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"If you want to be happy in life, keep all of your commitments and don't expect other people to keep any of theirs." -- John-Roger & Peter McWilliams
|265--Thailand: The All-Night Train Party|
Dec 17 2004 - 18:06 PST
Now that's what I call a round of beers! Leighton and Cherie make friends with the train porter.
Are you sure we can fit everyone in these seats?
Cherie, Leighton and Diane.
Sum Luck, he's really quite a jolly fellow as long as you pay for your orange juice.
In the dining car.
Leighton and Hilda.
The train party continues.
Bucket of Singha beer?
Cherie and Leighton.
Hannah, Hilda and Lynn.
Hilda and Leighton.
Hannah (the chef) and Cherie (the eater.)
The twins having too much fun!
Add a dash of Leighton!
Meeting a local Thai girl. She thought we were funny.
How to make a train ride go by fast.
Edna and Yorham.
Cherie and Hannah. *Photo by Yorham.
That's one happy bartender! *Photo by Yorham.
Singers! *Photo by Yorham.
Amanda. *Photo by Yorham.
Dancing on the train. *Photo by Yorham.
Cherie. *Photo by Yorham.
The girls rocking out in the aisle. *Photo by Yorham.
The party keeps getting bigger.
Edna and Cherie. *Photo by Yorham.
Dancing Foolios. *Photo by Yorham.
The twins with Amanda and Lee.
All seat-belted in for bedtime.
Leighton and Hilda.
Are you allowed to bring beer into bed?
Hold on Hilda! Are you ready for a rocky night's sleep?
Leighton and Hannah....those eyes say it all.
Diane and Cherie.
cherie writes: We’ve taken 3 over-night trains in Thailand. Since we never get any sleep on the rattling trains, the long trip is the perfect excuse for an all-night party. We always get kicked out of the main cabin (where we cram 8 people in a “booth” meant for 2.) Then we stumble to the dining car, which should be named “the drinking car.” The aisle became our dance floor and the Thais learned to party—Ciao Tribe style.
When I saw the train toilet tears welled up in my eyes. I thought: “It’s my poddy and I’ll cry if I want to.” You can see the train tracks racing by below as you try to aim for the wobbly hole. It’s a game you never win; you always come out of the bathroom with pee-freckled legs. Perhaps this is why the twins always ask for an extra roll of toilet paper. I always wonder what they are doing in there with all that toilet paper. Are they making origami?
The good news is that Diane, the less perceptive of the twins, has finally figured out how to use squat toilets. Her first week in Thailand, she was facing the wrong way and always came out of the bathroom in a bad mood. Maybe that’s what she’s doing in the bathroom with all that toilet paper—wiping the pee off her legs!
Our train porter was the biggest partier in our group. I might say that the last train ride was the best, except that the drunken train porter threw away my toiletry bag mistaking it for trash (which is probably how Hannah would describe the cheap grocery-store bought products that I use.) Hannah has an entire bag that is dedicated to products. The loss of this “product bag” would be more finally and emotionally devastating to Hannah than the loss of my computer would be to me.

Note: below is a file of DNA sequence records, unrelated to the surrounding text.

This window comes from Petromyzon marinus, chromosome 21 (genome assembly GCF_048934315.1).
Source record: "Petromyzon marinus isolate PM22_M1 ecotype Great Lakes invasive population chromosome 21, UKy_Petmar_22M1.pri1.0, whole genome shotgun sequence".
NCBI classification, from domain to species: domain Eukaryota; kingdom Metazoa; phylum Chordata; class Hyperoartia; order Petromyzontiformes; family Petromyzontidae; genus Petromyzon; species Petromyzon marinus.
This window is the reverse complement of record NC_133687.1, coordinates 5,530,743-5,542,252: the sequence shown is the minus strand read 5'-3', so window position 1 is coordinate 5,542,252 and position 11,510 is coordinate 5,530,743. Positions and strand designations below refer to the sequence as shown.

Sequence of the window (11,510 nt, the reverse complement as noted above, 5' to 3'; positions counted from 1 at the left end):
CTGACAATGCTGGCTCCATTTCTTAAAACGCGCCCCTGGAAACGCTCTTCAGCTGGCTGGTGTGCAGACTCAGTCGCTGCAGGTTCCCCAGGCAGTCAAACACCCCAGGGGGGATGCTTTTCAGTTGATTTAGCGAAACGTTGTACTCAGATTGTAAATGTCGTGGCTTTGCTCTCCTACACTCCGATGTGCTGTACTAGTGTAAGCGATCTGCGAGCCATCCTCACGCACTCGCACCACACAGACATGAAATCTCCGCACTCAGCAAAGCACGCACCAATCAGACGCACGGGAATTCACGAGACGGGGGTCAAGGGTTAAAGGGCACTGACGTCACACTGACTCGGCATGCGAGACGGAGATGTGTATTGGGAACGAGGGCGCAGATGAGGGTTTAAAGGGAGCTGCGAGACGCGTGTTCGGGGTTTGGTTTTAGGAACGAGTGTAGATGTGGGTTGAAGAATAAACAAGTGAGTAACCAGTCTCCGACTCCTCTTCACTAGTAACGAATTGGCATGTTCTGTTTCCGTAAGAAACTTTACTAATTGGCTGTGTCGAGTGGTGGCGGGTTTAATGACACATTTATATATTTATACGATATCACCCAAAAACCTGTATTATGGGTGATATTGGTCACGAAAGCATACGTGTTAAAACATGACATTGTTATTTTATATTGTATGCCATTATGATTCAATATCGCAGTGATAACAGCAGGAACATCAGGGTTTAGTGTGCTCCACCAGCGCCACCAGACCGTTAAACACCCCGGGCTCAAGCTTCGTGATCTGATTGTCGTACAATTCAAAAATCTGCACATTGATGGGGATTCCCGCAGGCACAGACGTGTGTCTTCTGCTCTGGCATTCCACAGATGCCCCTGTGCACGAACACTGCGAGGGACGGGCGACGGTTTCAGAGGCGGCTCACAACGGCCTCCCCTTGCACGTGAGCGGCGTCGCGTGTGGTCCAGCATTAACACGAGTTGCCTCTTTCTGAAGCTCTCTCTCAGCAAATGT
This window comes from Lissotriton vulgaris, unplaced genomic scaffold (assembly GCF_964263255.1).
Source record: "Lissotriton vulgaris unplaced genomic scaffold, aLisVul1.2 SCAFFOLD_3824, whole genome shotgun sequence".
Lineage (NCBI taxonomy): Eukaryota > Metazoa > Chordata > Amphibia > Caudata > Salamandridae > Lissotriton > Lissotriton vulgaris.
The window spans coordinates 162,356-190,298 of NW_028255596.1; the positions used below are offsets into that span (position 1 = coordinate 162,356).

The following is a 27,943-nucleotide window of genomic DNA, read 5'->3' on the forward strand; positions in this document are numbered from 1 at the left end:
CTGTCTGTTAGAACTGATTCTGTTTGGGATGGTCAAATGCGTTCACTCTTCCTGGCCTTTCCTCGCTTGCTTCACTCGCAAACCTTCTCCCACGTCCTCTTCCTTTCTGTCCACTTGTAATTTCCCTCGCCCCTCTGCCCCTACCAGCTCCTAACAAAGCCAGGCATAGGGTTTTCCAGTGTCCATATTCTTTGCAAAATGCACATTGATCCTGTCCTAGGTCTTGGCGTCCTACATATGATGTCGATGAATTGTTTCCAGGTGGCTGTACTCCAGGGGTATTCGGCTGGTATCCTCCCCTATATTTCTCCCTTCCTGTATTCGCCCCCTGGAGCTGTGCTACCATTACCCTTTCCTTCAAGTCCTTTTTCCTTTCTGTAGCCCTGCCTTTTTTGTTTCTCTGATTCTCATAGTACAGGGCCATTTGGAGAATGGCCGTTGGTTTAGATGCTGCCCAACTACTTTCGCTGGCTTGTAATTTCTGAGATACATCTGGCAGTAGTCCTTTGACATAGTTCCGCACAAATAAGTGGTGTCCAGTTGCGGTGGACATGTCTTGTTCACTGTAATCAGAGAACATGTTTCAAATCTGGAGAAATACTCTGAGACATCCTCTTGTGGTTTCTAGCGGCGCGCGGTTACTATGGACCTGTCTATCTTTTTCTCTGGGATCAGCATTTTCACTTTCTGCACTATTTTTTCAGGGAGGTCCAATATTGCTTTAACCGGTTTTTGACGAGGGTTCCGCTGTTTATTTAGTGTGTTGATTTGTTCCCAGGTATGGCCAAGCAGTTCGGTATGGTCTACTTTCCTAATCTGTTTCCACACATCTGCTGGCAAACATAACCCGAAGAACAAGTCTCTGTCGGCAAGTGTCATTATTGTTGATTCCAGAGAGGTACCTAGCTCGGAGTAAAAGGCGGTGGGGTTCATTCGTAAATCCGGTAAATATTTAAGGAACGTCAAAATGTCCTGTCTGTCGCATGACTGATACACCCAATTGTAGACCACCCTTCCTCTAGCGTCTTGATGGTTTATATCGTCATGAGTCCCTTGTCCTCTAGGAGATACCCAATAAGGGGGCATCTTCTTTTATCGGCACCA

My toiletry bag misfortune has been a great stroke of luck for my hair and face, both of which have never had the honor of wearing such expensive and luxurious products as Hannah’s. I was in the shower and I asked Hannah to borrow her conditioner. “Of course, darling,” she said, it’s right there in the bathroom.
There were no fewer than 14 bottles in the bathroom and none of them said: conditioner. I peeked my wet head out of the bathroom again and said: “Hannah, I can’t find it.” She assured me it was there, so I looked again. “Exactly what does the bottle say?” I inquired pleading for help.
“It says Mask,” said Hannah. Since the only mask I know about it the one you wear at Halloween, I was confused. “You don’t know what a hair mask is?” Hannah asked unable to conceal the shock on her face. “You have so much to learn.”
My hair was screaming with ecstasy when I applied a dime-size portion of Hannah’s hair-mask. Later I asked for lotion and I had to answer a list of questions before the lotion would be administered. “Where do you want to put it?” was Hannah’s first question. Hannah is amazed that I only have one lotion for my entire body, while each of her appendages gets its own expensive concoction. Hannah thinks that if you use body-lotion near your eyes your face will melt off.
“Under my eyes,” I answered and she opened the $160 per ounce eye-cream. Hannah almost fainted when I tried to stick my bacteria-laden finger in her eye-cream. “You must use a make-up spatula” Hannah instructed as she supplied me with a plastic spoon-thing.
Hannah’s patience ran thin as I rubbed the cream in place. Was I a pagan? My application technique was all wrong! Hannah shook her head in pity; she simply didn’t know what to do with me. Only toddlers rub their eyes! “You must pat the precious cream in place, and don’t stretch the skin,” coached Hannah.
When it was finally time to go to sleep, with beer-full bellies and pee-filled pants, I climbed into my top bunk, seat-belted myself in, and banged around until dawn. Even though I got no sleep, my eyes looked great in the morning.
Click on each picture to see it full size.
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